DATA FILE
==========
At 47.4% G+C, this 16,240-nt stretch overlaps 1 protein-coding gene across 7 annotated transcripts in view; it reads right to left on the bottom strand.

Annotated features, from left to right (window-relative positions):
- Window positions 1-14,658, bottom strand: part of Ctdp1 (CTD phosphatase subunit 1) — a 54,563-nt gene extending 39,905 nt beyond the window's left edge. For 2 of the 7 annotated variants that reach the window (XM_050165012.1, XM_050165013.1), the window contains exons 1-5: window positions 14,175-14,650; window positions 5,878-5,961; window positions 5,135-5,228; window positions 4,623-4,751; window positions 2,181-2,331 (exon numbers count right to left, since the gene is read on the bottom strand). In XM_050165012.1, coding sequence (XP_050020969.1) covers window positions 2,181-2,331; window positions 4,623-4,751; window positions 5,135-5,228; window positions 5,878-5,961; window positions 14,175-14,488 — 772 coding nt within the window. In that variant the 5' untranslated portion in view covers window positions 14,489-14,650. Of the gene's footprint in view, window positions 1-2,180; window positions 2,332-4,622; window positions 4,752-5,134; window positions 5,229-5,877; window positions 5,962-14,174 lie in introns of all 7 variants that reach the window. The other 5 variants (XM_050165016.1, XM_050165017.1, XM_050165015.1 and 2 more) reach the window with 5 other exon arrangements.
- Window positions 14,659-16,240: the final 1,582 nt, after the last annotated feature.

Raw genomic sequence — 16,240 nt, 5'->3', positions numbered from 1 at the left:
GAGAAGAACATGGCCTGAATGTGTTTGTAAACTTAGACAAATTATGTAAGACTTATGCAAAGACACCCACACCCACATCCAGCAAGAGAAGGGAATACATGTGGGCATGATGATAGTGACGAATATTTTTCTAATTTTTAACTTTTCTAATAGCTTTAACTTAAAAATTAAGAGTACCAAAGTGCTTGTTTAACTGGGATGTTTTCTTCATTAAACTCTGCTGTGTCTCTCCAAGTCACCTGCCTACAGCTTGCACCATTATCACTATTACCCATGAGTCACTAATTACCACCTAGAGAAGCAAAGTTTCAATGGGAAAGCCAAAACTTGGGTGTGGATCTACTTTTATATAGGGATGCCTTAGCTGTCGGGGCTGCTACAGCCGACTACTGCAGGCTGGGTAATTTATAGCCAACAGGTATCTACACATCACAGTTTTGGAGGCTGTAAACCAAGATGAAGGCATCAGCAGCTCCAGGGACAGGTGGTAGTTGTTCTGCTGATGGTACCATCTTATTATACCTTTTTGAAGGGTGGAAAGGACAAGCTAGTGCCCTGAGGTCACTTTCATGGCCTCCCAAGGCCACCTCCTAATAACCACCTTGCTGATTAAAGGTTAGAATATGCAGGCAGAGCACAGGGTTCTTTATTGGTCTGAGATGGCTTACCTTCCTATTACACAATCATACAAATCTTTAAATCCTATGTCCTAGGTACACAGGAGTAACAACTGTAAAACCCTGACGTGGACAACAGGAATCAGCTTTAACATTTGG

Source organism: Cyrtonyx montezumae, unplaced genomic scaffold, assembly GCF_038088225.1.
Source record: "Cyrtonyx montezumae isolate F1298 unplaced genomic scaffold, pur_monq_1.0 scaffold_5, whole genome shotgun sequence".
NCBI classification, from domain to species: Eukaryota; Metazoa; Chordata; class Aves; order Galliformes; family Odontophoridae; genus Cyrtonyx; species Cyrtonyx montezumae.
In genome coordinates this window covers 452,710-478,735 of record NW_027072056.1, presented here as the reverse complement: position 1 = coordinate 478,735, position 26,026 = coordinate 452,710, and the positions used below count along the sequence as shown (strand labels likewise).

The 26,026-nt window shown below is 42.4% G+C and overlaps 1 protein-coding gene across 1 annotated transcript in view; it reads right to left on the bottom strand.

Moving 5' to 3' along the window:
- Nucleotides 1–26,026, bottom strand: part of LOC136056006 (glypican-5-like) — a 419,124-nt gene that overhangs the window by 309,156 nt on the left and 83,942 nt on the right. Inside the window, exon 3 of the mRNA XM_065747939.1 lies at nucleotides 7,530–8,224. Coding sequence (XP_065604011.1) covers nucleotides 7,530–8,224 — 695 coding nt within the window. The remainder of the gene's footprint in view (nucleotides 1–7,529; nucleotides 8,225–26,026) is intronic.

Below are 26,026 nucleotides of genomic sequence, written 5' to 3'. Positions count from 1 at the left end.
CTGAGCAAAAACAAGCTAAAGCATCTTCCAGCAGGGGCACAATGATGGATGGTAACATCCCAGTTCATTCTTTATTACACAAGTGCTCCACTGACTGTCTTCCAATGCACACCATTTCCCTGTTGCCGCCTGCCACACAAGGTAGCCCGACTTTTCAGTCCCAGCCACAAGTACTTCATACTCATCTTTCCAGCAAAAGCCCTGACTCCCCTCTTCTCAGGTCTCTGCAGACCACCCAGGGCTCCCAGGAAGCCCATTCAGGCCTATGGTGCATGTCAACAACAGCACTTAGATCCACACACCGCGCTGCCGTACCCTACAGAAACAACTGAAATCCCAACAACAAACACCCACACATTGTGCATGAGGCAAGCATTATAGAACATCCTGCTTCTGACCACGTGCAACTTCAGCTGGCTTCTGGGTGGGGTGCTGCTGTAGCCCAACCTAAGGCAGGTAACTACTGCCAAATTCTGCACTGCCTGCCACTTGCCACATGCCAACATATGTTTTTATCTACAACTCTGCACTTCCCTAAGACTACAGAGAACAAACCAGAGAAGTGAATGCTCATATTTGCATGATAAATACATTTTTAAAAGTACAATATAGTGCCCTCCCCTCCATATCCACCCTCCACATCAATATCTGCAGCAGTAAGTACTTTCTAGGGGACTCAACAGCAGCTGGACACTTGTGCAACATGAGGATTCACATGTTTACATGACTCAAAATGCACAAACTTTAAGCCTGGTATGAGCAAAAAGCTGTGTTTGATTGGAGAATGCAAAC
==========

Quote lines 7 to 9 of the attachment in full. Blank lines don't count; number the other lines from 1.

Source organism: Cyrtonyx montezumae, unplaced genomic scaffold, assembly GCF_038088225.1.
Source record: "Cyrtonyx montezumae isolate F1298 unplaced genomic scaffold, pur_monq_1.0 scaffold_5, whole genome shotgun sequence".
NCBI classification, from domain to species: Eukaryota; Metazoa; Chordata; class Aves; order Galliformes; family Odontophoridae; genus Cyrtonyx; species Cyrtonyx montezumae.